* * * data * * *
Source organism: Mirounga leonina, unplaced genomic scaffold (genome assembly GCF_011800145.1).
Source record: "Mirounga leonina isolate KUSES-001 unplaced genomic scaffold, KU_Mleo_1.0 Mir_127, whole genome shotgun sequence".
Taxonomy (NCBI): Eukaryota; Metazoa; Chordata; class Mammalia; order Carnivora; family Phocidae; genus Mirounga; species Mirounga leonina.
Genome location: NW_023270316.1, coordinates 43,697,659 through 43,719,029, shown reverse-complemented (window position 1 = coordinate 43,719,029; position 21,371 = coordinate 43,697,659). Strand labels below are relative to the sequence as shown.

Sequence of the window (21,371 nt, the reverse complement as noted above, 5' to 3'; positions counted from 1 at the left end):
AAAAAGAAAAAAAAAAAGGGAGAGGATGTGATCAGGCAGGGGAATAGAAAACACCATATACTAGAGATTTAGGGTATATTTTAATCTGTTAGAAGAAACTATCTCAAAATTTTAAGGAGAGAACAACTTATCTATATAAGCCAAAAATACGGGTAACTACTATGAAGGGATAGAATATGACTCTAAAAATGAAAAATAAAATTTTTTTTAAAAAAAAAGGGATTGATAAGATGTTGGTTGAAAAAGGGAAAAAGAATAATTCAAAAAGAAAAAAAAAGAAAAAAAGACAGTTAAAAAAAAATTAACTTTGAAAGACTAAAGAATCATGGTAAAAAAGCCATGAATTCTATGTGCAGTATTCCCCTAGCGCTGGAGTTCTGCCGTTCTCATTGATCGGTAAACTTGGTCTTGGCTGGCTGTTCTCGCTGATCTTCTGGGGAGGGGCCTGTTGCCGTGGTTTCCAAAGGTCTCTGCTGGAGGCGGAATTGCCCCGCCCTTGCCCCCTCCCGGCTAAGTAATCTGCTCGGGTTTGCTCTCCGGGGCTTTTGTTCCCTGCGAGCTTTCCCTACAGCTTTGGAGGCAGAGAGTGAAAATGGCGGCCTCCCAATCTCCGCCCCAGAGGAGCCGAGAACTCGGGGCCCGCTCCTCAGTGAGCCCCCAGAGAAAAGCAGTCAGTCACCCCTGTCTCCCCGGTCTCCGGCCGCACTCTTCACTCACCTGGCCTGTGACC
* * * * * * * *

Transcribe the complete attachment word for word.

Source organism: Mirounga leonina, unplaced genomic scaffold (genome assembly GCF_011800145.1).
Source record: "Mirounga leonina isolate KUSES-001 unplaced genomic scaffold, KU_Mleo_1.0 Mir_127, whole genome shotgun sequence".
Taxonomy (NCBI): Eukaryota; Metazoa; Chordata; class Mammalia; order Carnivora; family Phocidae; genus Mirounga; species Mirounga leonina.
Genome location: NW_023270316.1, coordinates 43,697,659 through 43,719,029, shown reverse-complemented (window position 1 = coordinate 43,719,029; position 21,371 = coordinate 43,697,659). Strand labels below are relative to the sequence as shown.

Sequence of the window (21,371 nt, the reverse complement as noted above, 5' to 3'; positions counted from 1 at the left end):
AAAAAGAAAAAAAAAAAGGGAGAGGATGTGATCAGGCAGGGGAATAGAAAACACCATATACTAGAGATTTAGGGTATATTTTAATCTGTTAGAAGAAACTATCTCAAAATTTTAAGGAGAGAACAACTTATCTATATAAGCCAAAAATACGGGTAACTACTATGAAGGGATAGAATATGACTCTAAAAATGAAAAATAAAATTTTTTTTAAAAAAAAAGGGATTGATAAGATGTTGGTTGAAAAAGGGAAAAAGAATAATTCAAAAAGAAAAAAAAAGAAAAAAAGACAGTTAAAAAAAAATTAACTTTGAAAGACTAAAGAATCATGGTAAAAAAGCCATGAATTCTATGTGCAGTATTCCCCTAGCGCTGGAGTTCTGCCGTTCTCATTGATCGGTAAACTTGGTCTTGGCTGGCTGTTCTCGCTGATCTTCTGGGGAGGGGCCTGTTGCCGTGGTTTCCAAAGGTCTCTGCTGGAGGCGGAATTGCCCCGCCCTTGCCCCCTCCCGGCTAAGTAATCTGCTCGGGTTTGCTCTCCGGGGCTTTTGTTCCCTGCGAGCTTTCCCTACAGCTTTGGAGGCAGAGAGTGAAAATGGCGGCCTCCCAATCTCCGCCCCAGAGGAGCCGAGAACTCGGGGCCCGCTCCTCAGTGAGCCCCCAGAGAAAAGCAGTCAGTCACCCCTGTCTCCCCGGTCTCCGGCCGCACTCTTCACTCACCTGGCCTGTGACC